Back in 2004, Dave Grohl dipped his toes in the world of heavy metal with his side project, Probot; a creative endeavour that only bore one, self-titled album. The record saw Dave Grohl enlist the assistance of the most esteemed names in the genre, including late Motörhead rocker Lemmy Kilmister.
Probot saw Grohl collaborate with a number of heavy metal vocalists from bands spanning the 1980s and 1990s, that were formative influences to his own career. Grohl penned all the music and performed most of the instrumentation of the album. With each track fronted by a different vocalist liek Lemmy, Max Cavalera of Soulfly, King Diamond and Tom Warrior.
Together, Lemmy and Dave penned ‘Shake Your Blood’, a track deeply entrenched in the rip-roaring, headbanger glory of Motörhead. In a recent interview with Classic Rock Magazine, Dave Grohl reminisced on working with Lemmy, recalling a particularly startling visit to the rockers Los Angeles apartment.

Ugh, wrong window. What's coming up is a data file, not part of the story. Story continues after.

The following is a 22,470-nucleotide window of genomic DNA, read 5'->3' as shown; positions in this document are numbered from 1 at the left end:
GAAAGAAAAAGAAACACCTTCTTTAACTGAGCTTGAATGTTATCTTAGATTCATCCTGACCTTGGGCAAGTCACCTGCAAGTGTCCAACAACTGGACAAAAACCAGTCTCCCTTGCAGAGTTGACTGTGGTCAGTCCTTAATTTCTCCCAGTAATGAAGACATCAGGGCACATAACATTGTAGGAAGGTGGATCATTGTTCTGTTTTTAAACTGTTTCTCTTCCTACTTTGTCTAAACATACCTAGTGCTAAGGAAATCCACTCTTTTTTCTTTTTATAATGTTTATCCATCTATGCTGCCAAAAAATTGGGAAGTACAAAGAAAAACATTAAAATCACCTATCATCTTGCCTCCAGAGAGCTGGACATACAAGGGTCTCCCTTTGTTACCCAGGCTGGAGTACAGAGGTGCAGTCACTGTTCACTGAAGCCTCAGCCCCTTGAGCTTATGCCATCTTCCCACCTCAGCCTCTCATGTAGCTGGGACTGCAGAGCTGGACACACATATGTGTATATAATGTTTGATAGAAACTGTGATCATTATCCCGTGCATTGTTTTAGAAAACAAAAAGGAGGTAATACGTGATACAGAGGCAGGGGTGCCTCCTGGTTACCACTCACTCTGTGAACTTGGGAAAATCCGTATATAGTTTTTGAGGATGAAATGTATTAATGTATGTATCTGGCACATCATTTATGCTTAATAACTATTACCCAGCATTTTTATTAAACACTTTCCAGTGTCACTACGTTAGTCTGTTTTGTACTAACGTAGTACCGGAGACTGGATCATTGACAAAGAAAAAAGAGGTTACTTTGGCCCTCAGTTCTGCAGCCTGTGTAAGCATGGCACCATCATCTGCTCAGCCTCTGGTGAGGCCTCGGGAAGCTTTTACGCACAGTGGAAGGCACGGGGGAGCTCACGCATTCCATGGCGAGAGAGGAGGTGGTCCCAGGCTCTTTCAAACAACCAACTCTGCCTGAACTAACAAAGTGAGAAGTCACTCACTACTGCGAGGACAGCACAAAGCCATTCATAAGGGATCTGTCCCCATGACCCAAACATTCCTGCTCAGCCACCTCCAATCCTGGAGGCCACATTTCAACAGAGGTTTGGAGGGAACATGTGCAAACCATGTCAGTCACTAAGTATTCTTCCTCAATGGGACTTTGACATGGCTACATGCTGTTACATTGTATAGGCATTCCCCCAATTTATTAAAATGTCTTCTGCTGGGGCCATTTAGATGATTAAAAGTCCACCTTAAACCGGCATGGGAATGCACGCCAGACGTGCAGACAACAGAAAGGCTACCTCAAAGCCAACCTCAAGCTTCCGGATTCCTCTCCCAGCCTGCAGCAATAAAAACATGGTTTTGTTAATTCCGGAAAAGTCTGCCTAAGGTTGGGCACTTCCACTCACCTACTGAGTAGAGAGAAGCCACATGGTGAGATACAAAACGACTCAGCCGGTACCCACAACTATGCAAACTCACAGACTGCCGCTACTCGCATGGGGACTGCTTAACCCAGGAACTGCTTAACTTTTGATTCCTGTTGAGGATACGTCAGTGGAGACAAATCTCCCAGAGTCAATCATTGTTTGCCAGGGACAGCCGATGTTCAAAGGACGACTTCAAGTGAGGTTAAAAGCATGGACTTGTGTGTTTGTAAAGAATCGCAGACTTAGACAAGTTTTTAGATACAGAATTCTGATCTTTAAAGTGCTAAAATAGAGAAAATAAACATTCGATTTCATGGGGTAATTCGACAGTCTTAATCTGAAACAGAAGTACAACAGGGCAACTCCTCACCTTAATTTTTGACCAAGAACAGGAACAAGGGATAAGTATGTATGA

“I was shocked at how fucking disgusting it was,” Grohl mused of the apartment. “These aisles of magazines and VHS tapes, stacked three to four feet high, Lemmy sitting on the couch, in his black bikini underwear with a spiderweb on them, after just dyeing his hair black, doing a phone interview, with a video game on pause on the television.”
Check out Dave Grohl and Lemmy collaborate on Probot’s ‘Shake Your Blood’
Grohl went on to detail that following the phone interview, Lemmy offered Grohl his signature tipple — a Jack Daniels.
“It was fucking 11:15 in the morning,” says Grohl. “I said, ‘Sure’. I will never, ever forget every little detail of that day. Especially not the black underwear, with a spiderweb and a black widow spider right where the dick is.”
In an interview with Rolling Stone back in 2004, the pair discussed their collaboration together; an experience that Lemmy heralded as “just like a tour in the Sixties, when things were a lot more fun.
“I wrote the lyrics in about ten minutes,” Lemmy said of ‘Shake Your Blood.’ “It’s rock & roll, you know. It’s not one of those complicated things.”
“[The song started with] this country swing to it, but then we decided for something a bit more aggressive, and it turned into these chunky riffs,” he shared. “I wish Lemmy were alive to hear it, because he would see how much an influence he’s been to me.”